Since 2019, Nakuru Governor Lee Kinyanjui has been steadily walking the county through the journey of being home to Kenya’s fourth city.
Elevation of the lakeside town to city status is currently at an advanced stage in the Senate after which President Uhuru Kenyatta will approve it. He has already expressed his support for the process.
In a report submitted to the Senate, the county assembly stated that Nakuru town was ripe for city status in terms of infrastructural development funded through the county budget and donor funds.
Kinyanjui’s administration is currently finalising on critical infrastructures such as matatu terminus, markets, fire and disaster response centres, among others.
Also notable is the recently increased collaboration between the executive and the assembly to pass strategic laws and entering into agreements aimed at aiding the running of the upcoming city.
“Running a city with efficient service delivery requires resources. We shall maximise revenue collection and seal loopholes in our revenue streams. We collect 40 per cent of our potential with an annual average of Sh2 billion, which can be increased to Sh4 billion,” said Kinyanjui.
Once given the city charter, the city board shall be required to put in place measures to raise its revenue to promote and undertake infrastructural development and services within the city.
Two weeks ago, Kinyanjui signed into law the Nakuru County Revenue Authority Bill among other laws recently passed by Members of County Assembly.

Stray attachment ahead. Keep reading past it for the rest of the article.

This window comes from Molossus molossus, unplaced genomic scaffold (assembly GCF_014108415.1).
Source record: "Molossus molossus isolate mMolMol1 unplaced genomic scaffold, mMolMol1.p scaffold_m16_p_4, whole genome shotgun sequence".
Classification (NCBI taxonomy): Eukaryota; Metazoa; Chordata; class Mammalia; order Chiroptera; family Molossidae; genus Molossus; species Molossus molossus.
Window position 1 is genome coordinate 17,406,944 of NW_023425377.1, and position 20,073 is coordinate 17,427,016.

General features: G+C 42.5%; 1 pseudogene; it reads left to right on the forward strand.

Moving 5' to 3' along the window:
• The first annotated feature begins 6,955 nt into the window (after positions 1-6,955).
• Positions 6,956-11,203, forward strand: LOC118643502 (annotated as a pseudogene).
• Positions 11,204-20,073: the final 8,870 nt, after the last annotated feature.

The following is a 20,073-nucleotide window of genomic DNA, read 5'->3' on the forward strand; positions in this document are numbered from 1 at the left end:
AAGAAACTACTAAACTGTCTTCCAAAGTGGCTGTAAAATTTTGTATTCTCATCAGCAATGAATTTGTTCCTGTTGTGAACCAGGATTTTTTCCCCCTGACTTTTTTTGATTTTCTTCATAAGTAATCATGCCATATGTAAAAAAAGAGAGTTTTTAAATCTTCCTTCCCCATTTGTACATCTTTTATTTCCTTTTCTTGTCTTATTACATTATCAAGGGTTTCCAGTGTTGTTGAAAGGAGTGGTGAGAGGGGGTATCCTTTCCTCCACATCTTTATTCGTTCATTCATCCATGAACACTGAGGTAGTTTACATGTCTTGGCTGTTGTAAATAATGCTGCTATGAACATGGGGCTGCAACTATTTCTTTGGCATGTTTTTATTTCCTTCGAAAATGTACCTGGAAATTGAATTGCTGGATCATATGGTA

The county became the second after Embu to pass such legislation, which provides a legal framework for the establishment of the semi-autonomous revenue collection body similar to the Kenya Revenue Authority (KRA).
“Own source revenue collection in counties across the country always drops during the electioneering period due to lack of focus. With KRA, their revenue doesn’t change significantly. With our county revenue authority, there will be steady revenue collection,” said Kinyanjui.
The county collected Sh2.2 billion in 2017/2018, which shot to Sh2.8 billion in 2018/2019 and then dropped to Sh2.4 billion in 2019/2020 financial year and slightly fell short of Sh2 billion last year due to Covid-19 tax reliefs granted to businesses.
In the 2021/2022 fiscal strategy paper which is under public participation, the county targets to collect Sh2 billion local revenue and Sh1.4 billion in facility improvement fee.
To seal the loopholes through which the county government has been losing revenue, Kinyanjui has also signed into law the Tea Cess Bill that will ensure tea factories in the county remit the dues.
The governor said the Tea Cess and Revenue Authority Bills will go a long way in boosting the county’s revenue.
Last month, Kinyanjui also assented to three Bills aimed at restoring Nakuru’s lost glory as of the cleanest town in East Africa.
They were the Nakuru County Climate Change Bill, Nakuru County Water and Sanitation Services Bill and Nakuru County Waste Management Bill.
“These Acts create legal frameworks to ensure we responsibly guard our environment. They also set the stage for public-private partnerships, access to funds for climate change mitigation, effective waste management, and sustainable water and sanitation practices,” said Kinyanjui.
The Waste Management Law proposes punitive measures against persons engaging in poor waste disposal practices, such as discharging waste into a watercourse or a public sewer line outside the set standards.
“Upon conviction, such person shall be liable to a fine, not less than Sh500,000 and not more than Sh3 million. Alternatively, they shall serve a jail term of not less than one year and not more than three years,” the Act reads.
The Climate Change Bill seeks to put in place a framework and mechanisms for mobilisation and facilitation of county government, communities and stakeholders ineffective response to climate change.
Water and Sanitation Services Bill seeks to protect Nakuru residents against being exposed to the consumption of unsafe water.